Arlington County Board finally bowed to pressure from the Arlington Green Party and other homeless advocates, opting at a contentious December 13 hearing to purchase the Thomas Building at 2020 14th Street to house a new year round shelter. No one disputes the need for such a shelter, but at what cost? The county has offered to purchase the building for $25.5 million and put up another $9 million to retrofit two floors to house the homeless. The remaining floors will house county staff. The county will forego $155,000 a year in tax revenue from businesses evicted from the building once it’s acquired from its unwilling owners, probably by eminent domain.
Owners of nearby condos are outraged that their first knowledge of the plan came from newspaper accounts. They are also concerned about the impact of the sale on neighborhood property values and safety issues arising from vagrants congregating outside the shelter. But sychophants for the county waived these concerns aside, arguing that safety isn’t an issue, because there’s a police station next door; residents don’t complain about other nearby shelters; and property values have nowhere to go but up in the high demand Courthouse neighborhood, where the shelter will be located.
The question nevertheless remains why spend $35 million of taxpayer money for a facility that by any reasonable estimate should cost no more than $1 million? Why not simply renovate the existing A-SPAN winter shelter one block down the street? This is not an idle question, considering that Moody’s Investment service has taken a step towards downgrading the county’s Triple A bond rating, by deciding on December 7 to maintain a “negative outlook” on county municipal bonds due to likely cutbacks in jobs and spending by the deficit ridden federal government. In view of Moody’s concerns about the county’s financial picture, County Board should tighten its belt, forego major capital expenditures and look for least cost alternatives where investments are needed.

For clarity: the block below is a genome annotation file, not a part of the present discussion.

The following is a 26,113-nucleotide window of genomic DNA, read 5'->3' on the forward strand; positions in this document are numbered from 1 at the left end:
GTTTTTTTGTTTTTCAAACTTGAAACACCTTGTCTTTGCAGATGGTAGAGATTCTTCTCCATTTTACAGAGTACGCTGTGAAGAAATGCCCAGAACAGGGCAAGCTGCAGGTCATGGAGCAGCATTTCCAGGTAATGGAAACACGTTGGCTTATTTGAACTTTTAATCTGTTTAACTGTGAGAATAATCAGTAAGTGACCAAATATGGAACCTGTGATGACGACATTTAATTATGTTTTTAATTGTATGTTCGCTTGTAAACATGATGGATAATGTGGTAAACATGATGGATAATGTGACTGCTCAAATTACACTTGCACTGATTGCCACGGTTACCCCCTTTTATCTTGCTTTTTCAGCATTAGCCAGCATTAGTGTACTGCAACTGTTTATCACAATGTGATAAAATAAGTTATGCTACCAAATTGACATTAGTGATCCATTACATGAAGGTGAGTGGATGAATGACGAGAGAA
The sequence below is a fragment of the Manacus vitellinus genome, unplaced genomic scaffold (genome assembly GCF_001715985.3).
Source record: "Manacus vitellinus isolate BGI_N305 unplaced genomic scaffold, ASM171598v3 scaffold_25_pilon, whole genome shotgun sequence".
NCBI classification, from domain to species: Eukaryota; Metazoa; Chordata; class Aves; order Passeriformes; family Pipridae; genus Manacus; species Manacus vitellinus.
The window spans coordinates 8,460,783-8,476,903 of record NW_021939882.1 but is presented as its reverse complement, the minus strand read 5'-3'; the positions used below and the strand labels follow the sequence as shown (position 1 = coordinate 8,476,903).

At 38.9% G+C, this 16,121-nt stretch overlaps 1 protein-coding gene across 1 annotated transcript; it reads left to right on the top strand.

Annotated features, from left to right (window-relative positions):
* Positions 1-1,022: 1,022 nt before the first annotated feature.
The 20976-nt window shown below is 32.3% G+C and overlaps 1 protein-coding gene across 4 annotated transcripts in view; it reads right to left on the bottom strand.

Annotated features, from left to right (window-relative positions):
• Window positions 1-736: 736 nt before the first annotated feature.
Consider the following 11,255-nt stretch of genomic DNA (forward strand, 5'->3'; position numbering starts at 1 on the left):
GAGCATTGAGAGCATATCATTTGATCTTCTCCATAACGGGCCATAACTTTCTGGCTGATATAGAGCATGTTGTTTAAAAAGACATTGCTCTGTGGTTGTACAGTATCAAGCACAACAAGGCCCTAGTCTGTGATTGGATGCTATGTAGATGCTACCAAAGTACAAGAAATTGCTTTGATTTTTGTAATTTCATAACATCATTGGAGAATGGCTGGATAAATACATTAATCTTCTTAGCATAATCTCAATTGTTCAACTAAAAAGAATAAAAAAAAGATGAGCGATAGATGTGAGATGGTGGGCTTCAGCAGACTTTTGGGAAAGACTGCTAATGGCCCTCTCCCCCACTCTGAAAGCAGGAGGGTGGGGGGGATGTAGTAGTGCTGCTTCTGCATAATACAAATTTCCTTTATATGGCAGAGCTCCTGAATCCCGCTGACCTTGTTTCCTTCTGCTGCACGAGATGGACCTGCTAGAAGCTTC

Instead it’s going on a major spending spree, evicting established tenants and presenting county taxpayers with another fait accompli. At the very least the County Manager needs to do a cost benefit analysis examining other alternatives and explaining why such an exorbitant outlay is needed to provide such a minimal service as a year round homeless shelter. Chris Zimmerman insists that the County Manager will research this question when the county issues a special exception use permit for the facility. But considering a use permit for one facility cannot answer the question whether another facility might better serve the homeless and county taxpayers. That question has to be answered before the Thomas Building is acquired, not after.